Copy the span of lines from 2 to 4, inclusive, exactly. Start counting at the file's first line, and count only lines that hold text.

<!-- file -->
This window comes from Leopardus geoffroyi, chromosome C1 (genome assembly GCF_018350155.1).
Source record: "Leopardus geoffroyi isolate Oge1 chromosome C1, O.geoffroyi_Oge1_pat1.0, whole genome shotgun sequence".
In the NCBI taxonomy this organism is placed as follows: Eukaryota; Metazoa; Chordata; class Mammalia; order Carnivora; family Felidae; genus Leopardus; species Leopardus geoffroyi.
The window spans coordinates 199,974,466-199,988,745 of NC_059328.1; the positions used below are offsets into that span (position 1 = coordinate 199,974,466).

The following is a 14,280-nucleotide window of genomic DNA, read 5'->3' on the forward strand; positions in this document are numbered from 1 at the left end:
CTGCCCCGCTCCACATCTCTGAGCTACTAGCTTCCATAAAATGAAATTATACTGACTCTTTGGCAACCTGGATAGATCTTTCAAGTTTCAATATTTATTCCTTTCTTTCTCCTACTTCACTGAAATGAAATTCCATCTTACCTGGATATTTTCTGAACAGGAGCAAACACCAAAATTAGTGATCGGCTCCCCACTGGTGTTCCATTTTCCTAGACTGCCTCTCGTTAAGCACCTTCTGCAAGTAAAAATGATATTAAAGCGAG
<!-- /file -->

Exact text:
Source record: "Leopardus geoffroyi isolate Oge1 chromosome C1, O.geoffroyi_Oge1_pat1.0, whole genome shotgun sequence".
In the NCBI taxonomy this organism is placed as follows: Eukaryota; Metazoa; Chordata; class Mammalia; order Carnivora; family Felidae; genus Leopardus; species Leopardus geoffroyi.
The window spans coordinates 199,974,466-199,988,745 of NC_059328.1; the positions used below are offsets into that span (position 1 = coordinate 199,974,466).